• making the cross-holding capital deduction applicable to BHCs, state member banks and large savings and loan holding companies (and not just G-SIBs as contemplated by the FSB TLAC Proposal), and
    • bringing within the scope of deductible instruments all non-Tier 2 unsecured debt securities of Covered BHCs, irrespective of maturity or ranking, and not just debt securities included within eligible TLAC as in the FSB TLAC Proposal.
       
In addition to applying the TLAC buffers set forth above, the Proposed Rules also include for both Covered BHCs and Covered IHCs a restriction on dividends and discretionary bonus payments not contemplated by the FSB TLAC Proposal.This additional restriction would prohibit a Covered BHC or Covered IHC from making distributions and discretionary bonus payments in an amount exceeding retained earnings for the previous four quarters unless the entity’s applicable TLAC buffers have not declined as compared to its buffers at the end of the preceding quarter.This could create serious issues for organizations confronting one-time extraordinary charges.

Of particular importance for Covered BHCs, the Proposal does not grandfather outstanding instruments that would not qualify as eligible LTD.  Nor does the Proposal address the consequences for a Covered BHC that is not able to comply with the 5% exceptions bucket because, for example, it has outstanding long-term ineligible debt that does not include redemption provisions exercisable prior to the Proposed Rules coming into effect.

Furthermore, a significant immediate concern is that much of the debt that is currently on the books of Covered BHCs would not constitute eligible LTD if the Proposed Rules are adopted in their current form.  In addition to the securities noted above, even plain vanilla senior debt would be ineligible if it could be accelerated for reasons other than insolvency proceedings or payment default — for example, if the securities provided for an acceleration right upon the issuer’s violation of covenants contained in the securities’ governing instruments.  This restriction, combined with the 5% limitation on non-eligible liabilities, may force a massive restructuring of G-SIBs’ outstanding debt financing in order to achieve compliance.  Starting immediately, Covered BHCs must consider whether to modify the standard terms for new issuances of senior debt to address the status of those securities under the Proposed Rules, particularly if outstanding senior debt securities are not ultimately grandfathered.  Modifications could involve making such new issuances “senior subordinated” (meaning senior to Tier 2 subordinated debt but subordinated to existing and future senior debt, potentially including structured notes, that are not subordinated by contract) or including an early redemption right if under the final version of the Federal Reserve’s rules the new issuances do not qualify as eligible LTD.  Those modifications also will have associated costs.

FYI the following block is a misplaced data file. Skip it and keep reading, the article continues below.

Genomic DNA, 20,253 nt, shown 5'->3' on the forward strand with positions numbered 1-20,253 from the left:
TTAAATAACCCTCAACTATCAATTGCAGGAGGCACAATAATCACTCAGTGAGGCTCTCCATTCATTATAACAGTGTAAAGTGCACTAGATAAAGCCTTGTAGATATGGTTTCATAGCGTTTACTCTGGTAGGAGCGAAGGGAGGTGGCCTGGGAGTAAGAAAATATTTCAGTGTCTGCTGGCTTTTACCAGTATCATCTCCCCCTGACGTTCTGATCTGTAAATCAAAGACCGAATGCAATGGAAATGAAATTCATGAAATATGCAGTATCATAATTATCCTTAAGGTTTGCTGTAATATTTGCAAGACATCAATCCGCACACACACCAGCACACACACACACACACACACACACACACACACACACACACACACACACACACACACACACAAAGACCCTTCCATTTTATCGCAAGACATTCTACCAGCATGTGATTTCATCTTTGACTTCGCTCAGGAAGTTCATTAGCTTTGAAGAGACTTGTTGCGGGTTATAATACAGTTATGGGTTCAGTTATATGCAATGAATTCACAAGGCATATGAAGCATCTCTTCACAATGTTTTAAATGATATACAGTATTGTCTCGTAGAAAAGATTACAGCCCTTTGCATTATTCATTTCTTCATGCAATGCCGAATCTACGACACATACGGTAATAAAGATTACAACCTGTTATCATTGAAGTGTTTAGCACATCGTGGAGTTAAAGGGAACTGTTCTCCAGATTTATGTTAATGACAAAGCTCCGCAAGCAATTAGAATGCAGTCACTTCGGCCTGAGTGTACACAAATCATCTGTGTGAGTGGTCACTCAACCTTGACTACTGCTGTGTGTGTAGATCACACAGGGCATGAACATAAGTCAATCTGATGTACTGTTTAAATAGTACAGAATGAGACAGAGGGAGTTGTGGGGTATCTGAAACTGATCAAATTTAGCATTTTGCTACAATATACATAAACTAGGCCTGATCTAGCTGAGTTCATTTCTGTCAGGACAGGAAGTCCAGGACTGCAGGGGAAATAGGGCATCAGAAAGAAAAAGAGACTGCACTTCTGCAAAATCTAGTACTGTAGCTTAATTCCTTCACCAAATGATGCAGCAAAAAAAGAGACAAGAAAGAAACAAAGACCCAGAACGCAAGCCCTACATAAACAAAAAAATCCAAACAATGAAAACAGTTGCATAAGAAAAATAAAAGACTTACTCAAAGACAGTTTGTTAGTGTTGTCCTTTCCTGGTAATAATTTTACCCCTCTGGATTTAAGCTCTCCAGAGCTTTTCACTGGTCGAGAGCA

The Federal Reserve estimates that the eight U.S. G-SIBs that are Covered BHCs would have shortfalls relative to the Proposal’s LTD and TLAC requirements totaling approximately $120 billion and that the increase in their annual funding costs would be in the range of $680 million to $1.5 billion.  It is not clear whether these estimates take into account the actual eligibility of the outstanding LTD of those entities, the just-mentioned balance sheet restructurings, or the loss of liquidity that would result from the lack of an exemption for market-making activities.  In any event, other factors that will affect the ultimate shortfall include the separate LTD requirement, the addition of buffers to the TLAC requirement, and the strict limitations on eligible LTD.  The Preamble also states that the Federal Reserve is assuming those costs will be passed on to consumers in the pricing of products offered by the entities subject to the Proposed Rules.

The Proposed Rules would become effective January 1, 2019, except for increases in the RWA components of the TLAC requirement, which would not apply until January 1, 2022.  The Proposed Rules do not provide for any “grandfathering” of existing debt.

The Proposed Rules and the Preamble are available here, and a memorandum of the Federal Reserve’s staff, including a useful executive summary of the Proposal at pages 2 to 4, is available here.

The Federal Reserve requests comments on the Proposal by February 1, 2016.